A U.S. spy drone was forced to crash into the Black Sea on Tuesday after a Russian fighter jet dumped fuel on the unmanned aircraft and then collided with it, officials in Washington have announced.

 Describing the incident as “reckless,” US European Command said two Russian Su-27 fighters intercepted the unmanned MQ-9 Reaper over international waters and one clipped its propeller.

 "Several times before the collision, the Su-27s dumped fuel on and flew in front of the MQ-9 in a reckless, environmentally unsound and unprofessional manner," it said.

 Pentagon spokesman Brigadier General Pat Ryder told journalists the drone was "unflyable and uncontrollable so we brought it down," adding that the collision also likely damaged the Russian aircraft, which he said was able to land following the incident

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 It is the first such “contact” between Russia and the U.S. since the Kremlin launched its full-scale invasion of Ukraine last year.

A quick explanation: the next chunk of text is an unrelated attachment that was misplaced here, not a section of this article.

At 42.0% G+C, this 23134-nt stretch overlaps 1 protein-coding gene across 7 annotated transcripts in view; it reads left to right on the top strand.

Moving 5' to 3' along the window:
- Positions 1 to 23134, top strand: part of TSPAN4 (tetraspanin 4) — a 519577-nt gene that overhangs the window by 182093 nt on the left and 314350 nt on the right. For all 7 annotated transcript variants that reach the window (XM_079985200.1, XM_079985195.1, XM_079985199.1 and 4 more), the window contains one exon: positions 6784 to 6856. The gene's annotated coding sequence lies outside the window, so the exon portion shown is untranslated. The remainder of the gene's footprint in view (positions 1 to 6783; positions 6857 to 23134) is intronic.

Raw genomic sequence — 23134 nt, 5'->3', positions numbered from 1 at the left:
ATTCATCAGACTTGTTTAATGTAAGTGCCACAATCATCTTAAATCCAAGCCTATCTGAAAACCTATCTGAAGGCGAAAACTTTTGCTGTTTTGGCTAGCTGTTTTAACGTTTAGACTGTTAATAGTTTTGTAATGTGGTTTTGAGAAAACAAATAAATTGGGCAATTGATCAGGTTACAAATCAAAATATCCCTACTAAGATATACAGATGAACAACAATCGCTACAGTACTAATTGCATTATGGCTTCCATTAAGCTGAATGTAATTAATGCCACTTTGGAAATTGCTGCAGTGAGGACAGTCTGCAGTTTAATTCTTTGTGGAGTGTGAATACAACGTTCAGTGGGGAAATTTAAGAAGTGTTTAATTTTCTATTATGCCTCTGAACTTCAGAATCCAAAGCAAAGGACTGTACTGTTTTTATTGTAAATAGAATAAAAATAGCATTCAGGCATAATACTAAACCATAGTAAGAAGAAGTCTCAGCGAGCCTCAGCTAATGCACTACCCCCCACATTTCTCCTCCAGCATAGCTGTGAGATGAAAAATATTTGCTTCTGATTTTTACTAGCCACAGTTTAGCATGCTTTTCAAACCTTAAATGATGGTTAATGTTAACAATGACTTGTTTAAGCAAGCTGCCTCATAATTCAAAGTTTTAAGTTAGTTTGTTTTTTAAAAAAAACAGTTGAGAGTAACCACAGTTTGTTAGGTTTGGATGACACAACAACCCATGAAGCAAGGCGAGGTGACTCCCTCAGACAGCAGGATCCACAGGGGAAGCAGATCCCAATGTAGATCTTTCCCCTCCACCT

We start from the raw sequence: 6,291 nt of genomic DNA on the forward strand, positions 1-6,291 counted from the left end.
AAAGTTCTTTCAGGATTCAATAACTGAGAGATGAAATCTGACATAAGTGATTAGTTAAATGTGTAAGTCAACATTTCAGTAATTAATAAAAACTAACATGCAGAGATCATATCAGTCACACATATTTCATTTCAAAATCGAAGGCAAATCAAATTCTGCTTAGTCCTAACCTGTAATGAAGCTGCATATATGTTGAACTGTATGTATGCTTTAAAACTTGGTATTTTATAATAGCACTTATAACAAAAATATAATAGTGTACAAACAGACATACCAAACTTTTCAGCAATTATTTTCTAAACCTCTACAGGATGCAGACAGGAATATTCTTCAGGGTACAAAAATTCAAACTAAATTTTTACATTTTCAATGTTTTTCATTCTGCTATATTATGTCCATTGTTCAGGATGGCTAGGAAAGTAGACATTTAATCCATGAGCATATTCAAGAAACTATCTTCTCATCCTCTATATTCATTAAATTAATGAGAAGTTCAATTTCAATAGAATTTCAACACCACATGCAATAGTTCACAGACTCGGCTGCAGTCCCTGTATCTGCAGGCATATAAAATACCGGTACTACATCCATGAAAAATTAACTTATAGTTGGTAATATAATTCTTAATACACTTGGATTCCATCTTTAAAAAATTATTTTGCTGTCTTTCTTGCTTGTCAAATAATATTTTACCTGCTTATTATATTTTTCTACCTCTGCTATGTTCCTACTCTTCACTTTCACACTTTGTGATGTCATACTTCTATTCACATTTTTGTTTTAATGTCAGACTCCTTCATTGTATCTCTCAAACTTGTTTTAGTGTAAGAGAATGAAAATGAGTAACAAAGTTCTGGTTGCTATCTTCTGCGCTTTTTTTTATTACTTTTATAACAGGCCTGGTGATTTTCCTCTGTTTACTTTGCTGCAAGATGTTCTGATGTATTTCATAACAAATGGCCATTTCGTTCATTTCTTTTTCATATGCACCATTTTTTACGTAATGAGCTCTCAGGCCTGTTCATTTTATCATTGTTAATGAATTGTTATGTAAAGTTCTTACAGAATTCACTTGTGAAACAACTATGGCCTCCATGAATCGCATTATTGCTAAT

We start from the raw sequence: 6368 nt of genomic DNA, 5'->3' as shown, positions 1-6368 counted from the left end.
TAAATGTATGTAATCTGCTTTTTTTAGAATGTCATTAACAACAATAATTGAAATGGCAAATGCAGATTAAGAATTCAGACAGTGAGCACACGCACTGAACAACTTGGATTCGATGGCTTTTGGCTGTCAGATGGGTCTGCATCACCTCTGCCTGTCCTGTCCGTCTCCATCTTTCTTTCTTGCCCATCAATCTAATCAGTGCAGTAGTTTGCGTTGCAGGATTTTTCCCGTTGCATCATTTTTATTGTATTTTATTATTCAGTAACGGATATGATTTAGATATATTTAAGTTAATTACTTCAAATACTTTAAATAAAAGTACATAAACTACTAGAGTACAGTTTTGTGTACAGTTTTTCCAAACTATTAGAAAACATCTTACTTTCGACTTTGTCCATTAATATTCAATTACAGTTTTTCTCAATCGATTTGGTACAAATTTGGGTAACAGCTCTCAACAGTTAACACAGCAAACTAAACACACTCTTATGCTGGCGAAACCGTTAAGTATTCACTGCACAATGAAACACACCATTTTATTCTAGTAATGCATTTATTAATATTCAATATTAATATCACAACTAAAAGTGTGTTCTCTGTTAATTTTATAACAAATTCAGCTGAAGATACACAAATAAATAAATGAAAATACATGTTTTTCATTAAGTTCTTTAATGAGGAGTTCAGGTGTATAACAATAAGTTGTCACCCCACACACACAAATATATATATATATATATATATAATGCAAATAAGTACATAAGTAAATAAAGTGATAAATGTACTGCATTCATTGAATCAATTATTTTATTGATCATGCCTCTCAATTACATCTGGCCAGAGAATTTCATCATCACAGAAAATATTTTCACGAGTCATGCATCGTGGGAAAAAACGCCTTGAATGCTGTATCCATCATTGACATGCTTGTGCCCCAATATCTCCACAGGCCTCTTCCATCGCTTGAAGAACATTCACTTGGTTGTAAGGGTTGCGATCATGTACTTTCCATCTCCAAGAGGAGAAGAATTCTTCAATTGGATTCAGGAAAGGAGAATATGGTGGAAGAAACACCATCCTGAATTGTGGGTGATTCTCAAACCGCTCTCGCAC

This sounds like a big deal with the potential to escalate into something very nasty?

 As social media is awash with people screaming “World War 3!!!”, let’s address this issue right away.

 Yes, it’s a relatively big deal but no, it is not going to lead to World War III. We’ll hand over to the Institute for the Study of War, who very calmly explain: “The incident will not cause an escalation to direct conflict between Russia and the US.

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On Thursday, the Russian defense ministry announced the capture of Pobeda ('victory' in Russian), a frontline village about five kilometers (three miles) west of Donetsk city.

 “Russian forces have used coercive signaling against US and allied flights and naval vessels for decades in multiple theatres without triggering conflict.